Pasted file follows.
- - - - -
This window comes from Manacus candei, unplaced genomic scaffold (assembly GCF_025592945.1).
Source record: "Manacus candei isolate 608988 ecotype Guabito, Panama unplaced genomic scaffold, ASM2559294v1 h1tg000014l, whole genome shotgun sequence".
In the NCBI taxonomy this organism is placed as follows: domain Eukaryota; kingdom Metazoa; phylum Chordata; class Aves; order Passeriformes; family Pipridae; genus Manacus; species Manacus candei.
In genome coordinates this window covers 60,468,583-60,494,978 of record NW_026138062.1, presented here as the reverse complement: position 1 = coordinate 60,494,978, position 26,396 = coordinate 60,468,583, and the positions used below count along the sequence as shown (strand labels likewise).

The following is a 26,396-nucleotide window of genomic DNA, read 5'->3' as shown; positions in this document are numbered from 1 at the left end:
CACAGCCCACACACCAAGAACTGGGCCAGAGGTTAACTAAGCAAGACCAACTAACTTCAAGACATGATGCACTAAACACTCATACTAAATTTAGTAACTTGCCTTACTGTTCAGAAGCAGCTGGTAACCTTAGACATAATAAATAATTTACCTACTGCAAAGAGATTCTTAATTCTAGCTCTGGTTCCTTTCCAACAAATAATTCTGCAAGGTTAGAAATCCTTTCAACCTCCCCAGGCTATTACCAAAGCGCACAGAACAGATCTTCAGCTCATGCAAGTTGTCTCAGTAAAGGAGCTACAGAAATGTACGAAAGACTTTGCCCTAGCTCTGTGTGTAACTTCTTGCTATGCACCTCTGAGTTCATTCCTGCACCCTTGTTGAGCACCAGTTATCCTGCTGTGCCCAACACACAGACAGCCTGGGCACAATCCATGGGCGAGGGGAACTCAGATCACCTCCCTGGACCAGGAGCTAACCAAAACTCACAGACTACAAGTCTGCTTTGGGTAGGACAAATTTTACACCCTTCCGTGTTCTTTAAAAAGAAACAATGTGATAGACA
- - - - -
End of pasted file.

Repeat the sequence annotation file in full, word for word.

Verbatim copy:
This window comes from Manacus candei, unplaced genomic scaffold (assembly GCF_025592945.1).
Source record: "Manacus candei isolate 608988 ecotype Guabito, Panama unplaced genomic scaffold, ASM2559294v1 h1tg000014l, whole genome shotgun sequence".
In the NCBI taxonomy this organism is placed as follows: domain Eukaryota; kingdom Metazoa; phylum Chordata; class Aves; order Passeriformes; family Pipridae; genus Manacus; species Manacus candei.
In genome coordinates this window covers 60,468,583-60,494,978 of record NW_026138062.1, presented here as the reverse complement: position 1 = coordinate 60,494,978, position 26,396 = coordinate 60,468,583, and the positions used below count along the sequence as shown (strand labels likewise).

The following is a 26,396-nucleotide window of genomic DNA, read 5'->3' as shown; positions in this document are numbered from 1 at the left end:
CACAGCCCACACACCAAGAACTGGGCCAGAGGTTAACTAAGCAAGACCAACTAACTTCAAGACATGATGCACTAAACACTCATACTAAATTTAGTAACTTGCCTTACTGTTCAGAAGCAGCTGGTAACCTTAGACATAATAAATAATTTACCTACTGCAAAGAGATTCTTAATTCTAGCTCTGGTTCCTTTCCAACAAATAATTCTGCAAGGTTAGAAATCCTTTCAACCTCCCCAGGCTATTACCAAAGCGCACAGAACAGATCTTCAGCTCATGCAAGTTGTCTCAGTAAAGGAGCTACAGAAATGTACGAAAGACTTTGCCCTAGCTCTGTGTGTAACTTCTTGCTATGCACCTCTGAGTTCATTCCTGCACCCTTGTTGAGCACCAGTTATCCTGCTGTGCCCAACACACAGACAGCCTGGGCACAATCCATGGGCGAGGGGAACTCAGATCACCTCCCTGGACCAGGAGCTAACCAAAACTCACAGACTACAAGTCTGCTTTGGGTAGGACAAATTTTACACCCTTCCGTGTTCTTTAAAAAGAAACAATGTGATAGACA